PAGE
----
SPOILER ALERT: This contains spoilers from “Shortcomings, now in theaters.
When Ally Maki received the script for Randall Park’s “Shortcomings,” she read it in one sitting and knew she had to be a part of it. Whether it was just to audition or land the role, “I’d be happy to just perform that piece, the opening which was a nine-pager,” says the actor, who has appeared in shows including “Wrecked” and “Hacks.”
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Maki ended up landing the role of Miko, who is in a complicated relationship with her boyfriend, Ben (Justin H. Min) which slowly disintegrates when he is caught surfing porn on the internet, and Miko takes a leap, accepting an internship in New York.
Maki spoke with Variety about working with Park, playing a character that resonated with her own heritage and experiences in the film with a predominantly AAPI cast and her apparel company Asian American Girl Club.
What was it about Miko’s character that resonated with you?
It felt like a culmination of everything I’ve done in my career. What’s great about “Shortcomings” is that we’re playing very messy and imperfect characters. To me, it’s being able to play a human and that’s very freeing. A lot of times, it’s been about playing one facet, and you start to feel like an object and that you don’t have a voice.
With Miko, you get to explore the highs and lows and make horrible choices, and that weirdly is the most freeing thing. I’ve struggled with perfectionism my entire life. A lot of that comes from feeling like I have to be that one trait. I have to do it right, I have to do well, and I only get one shot. So, I think it’s important that we have characters that are messing up and making mistakes.
It was so easy for audiences to turn on Miko, and Randall didn’t want people to do that. So, we had a different ending. (Miko and Leon end up together). The film ends with Miko in that collage, but it wasn’t about who she ends up with. It was about her journey and finding her voice and making mistakes whatever that is.
Growing up, we never had these complex characters with an Asian-led cast. How do you feel about how far we’ve come and seeing ourselves as messy, complicated characters in films like this and “Joy Ride,” but also as the founder of Asian American Girl Club?
Representation is everything. I mean that so deeply. One of my favorite things in the entire world is seeing a young person wearing an AAGC shirt and it is a normal thing in my life. That normalcy of who we are and what we can be and what that glass ceiling is so important. Especially for Asian American women. We are hitting this crux where we’re standing at this intersection of feeling like we can’t reach those highest levels and I think a lot of that is because we’re not seeing ourselves as at those levels.
I read in Forbes magazine that Asian American women are least likely to be promoted to high level positions and that all stems back to representation in media and film.
We need to see ourselves as leaders.
I always go back to my 14-year-old self and think about how sad and alone I felt. I had no one to talk to. A lot of that was my fear of reaching out because I didn’t have that confidence and didn’t feel like I had a community. A community can do everything for so many people, so it’s heartwarming to see that we had the “Joy Ride” screening with Gold House and the AAGC American Cinematheque screening. I went home and told my fiancé that I hadn’t felt that good in a while. You can’t deny that feeling of having everyone in a room together wearing their Asian American Girl Club merch, to have Sherry Cola, Adele Lim and Stephanie Hsu on stage. That’s something I could never have even dreamed of.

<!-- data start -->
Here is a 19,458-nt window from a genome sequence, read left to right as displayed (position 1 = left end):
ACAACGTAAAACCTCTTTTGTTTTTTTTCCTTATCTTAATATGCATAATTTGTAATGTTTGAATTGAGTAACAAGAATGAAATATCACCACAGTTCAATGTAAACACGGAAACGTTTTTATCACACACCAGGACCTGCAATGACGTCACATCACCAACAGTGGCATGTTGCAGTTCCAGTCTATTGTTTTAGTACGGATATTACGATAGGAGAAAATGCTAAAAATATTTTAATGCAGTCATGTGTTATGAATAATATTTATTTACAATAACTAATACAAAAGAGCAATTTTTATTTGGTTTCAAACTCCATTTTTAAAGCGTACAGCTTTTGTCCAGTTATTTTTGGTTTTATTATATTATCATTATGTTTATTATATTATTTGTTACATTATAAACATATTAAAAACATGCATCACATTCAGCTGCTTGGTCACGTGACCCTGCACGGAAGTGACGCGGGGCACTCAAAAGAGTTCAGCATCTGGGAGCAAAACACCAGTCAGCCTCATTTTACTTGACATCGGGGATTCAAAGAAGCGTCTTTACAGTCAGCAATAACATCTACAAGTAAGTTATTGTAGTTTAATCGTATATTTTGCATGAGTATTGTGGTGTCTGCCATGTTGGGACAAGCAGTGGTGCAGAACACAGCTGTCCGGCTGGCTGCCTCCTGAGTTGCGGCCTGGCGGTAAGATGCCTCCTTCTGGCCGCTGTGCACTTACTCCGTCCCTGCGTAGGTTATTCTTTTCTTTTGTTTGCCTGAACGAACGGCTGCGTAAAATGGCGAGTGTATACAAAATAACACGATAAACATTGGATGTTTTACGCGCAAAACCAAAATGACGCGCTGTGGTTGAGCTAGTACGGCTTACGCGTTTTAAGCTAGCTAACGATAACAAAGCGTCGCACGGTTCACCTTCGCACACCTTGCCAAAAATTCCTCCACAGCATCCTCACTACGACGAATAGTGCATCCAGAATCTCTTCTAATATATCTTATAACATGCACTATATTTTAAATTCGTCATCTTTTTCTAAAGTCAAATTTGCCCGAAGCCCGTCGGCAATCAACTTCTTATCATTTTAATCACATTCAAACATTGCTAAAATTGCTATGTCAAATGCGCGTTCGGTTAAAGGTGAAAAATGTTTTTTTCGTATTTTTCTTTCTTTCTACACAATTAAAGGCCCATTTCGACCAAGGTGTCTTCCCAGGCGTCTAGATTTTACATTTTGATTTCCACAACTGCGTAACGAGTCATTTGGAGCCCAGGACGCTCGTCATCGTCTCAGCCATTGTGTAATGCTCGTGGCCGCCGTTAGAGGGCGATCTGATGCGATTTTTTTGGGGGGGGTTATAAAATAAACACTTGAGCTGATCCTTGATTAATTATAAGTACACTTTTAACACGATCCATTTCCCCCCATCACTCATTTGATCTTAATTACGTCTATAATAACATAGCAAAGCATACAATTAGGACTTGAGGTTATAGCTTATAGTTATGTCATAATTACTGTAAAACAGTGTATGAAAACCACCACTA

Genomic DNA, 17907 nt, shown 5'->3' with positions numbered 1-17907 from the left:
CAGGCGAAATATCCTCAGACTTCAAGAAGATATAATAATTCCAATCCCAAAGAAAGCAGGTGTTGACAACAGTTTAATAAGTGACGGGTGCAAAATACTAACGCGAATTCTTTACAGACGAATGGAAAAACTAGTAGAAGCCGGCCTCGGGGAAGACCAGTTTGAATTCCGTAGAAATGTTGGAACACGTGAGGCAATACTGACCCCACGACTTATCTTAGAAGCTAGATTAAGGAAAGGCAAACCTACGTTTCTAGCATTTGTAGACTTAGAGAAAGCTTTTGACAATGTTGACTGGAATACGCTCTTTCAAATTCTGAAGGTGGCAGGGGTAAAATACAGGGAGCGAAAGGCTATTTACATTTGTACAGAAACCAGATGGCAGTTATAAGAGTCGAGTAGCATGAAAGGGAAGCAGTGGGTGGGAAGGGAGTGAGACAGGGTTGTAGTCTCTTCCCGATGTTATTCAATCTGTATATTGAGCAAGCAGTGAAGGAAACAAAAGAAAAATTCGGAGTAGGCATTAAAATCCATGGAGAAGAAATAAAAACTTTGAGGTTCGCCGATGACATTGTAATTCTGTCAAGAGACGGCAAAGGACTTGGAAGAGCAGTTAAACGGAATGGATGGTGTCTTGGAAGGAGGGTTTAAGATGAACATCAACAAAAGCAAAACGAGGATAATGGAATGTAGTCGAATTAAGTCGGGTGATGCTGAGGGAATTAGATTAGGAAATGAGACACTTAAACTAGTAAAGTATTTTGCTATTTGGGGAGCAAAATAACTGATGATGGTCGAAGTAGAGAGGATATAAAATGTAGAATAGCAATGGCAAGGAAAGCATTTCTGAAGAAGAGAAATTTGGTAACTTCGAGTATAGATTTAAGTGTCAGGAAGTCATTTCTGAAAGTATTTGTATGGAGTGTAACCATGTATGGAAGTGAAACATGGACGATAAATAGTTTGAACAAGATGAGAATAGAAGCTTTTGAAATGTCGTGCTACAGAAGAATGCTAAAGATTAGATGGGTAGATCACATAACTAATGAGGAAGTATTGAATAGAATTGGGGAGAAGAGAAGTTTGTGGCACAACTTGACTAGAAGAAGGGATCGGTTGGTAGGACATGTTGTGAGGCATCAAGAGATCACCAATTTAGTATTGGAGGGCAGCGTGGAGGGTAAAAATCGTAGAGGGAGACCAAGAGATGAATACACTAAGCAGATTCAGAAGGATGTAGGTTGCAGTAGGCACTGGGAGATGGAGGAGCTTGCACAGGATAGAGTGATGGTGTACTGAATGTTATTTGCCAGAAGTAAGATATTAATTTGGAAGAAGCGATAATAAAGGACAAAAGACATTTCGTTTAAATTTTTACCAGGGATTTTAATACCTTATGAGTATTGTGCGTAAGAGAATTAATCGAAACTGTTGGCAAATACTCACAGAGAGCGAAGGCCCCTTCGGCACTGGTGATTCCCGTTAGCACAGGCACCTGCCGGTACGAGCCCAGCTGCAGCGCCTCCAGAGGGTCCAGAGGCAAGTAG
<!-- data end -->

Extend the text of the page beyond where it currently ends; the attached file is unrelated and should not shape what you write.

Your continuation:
“Shortcomings” is a different level of importance in my personal life of shooting it and being comfortable telling Randall certain things or speaking up about them. Normally, I’d be on set and think, “Maybe I shouldn’t bring that up.”
This is also a New York movie, what was it like shooting on the streets of the city?
That was a cherry on the ice cream moment. We were shooting the scene where Justin’s character Ben confronts Leon and were on the streets. People were having lunch, and when Ben runs across the street, everyone stopped to look. It was such a moment.
Have you seen a change in the roles that you’re getting and what makes you say yes to roles nowadays?
They’re leaning in this full-fledged direction. I’ve worked so hard to scratch and crawl my way out of these boxes. When I did “Cloak and Dagger,” I thought of myself as someone who could only do comedy. “Shortcomings” proved to me that I could play all those genres and mix them up. What’s so beautiful about that last scene in the film is there are moments where are they laughing? are they crying? Or is it a mix of both? And as someone who uses humor and sarcasm in my own life to cover up insecurities, it’s something we rarely get to do.
What was it like working with Randall as a director?
He is an incredibly kind human. I had a death in the family halfway through the movie and he showed up asking what I needed, what could he give me and I learned so much about grief during that.
What about working with Adrian Tomine’s script?
As a fourth-generation Japanese American, it was freeing to be able to say, “How can I look at this character through my cultural landscape and experiences?” To look at her motivations, emotion or her extreme politeness. I could bring that in through Miko and that is something I will not take for granted to be able to analyze and break down a character from a very specific cultural view.
This interview was conducted before the beginning of the SAG-AFTRA strike.
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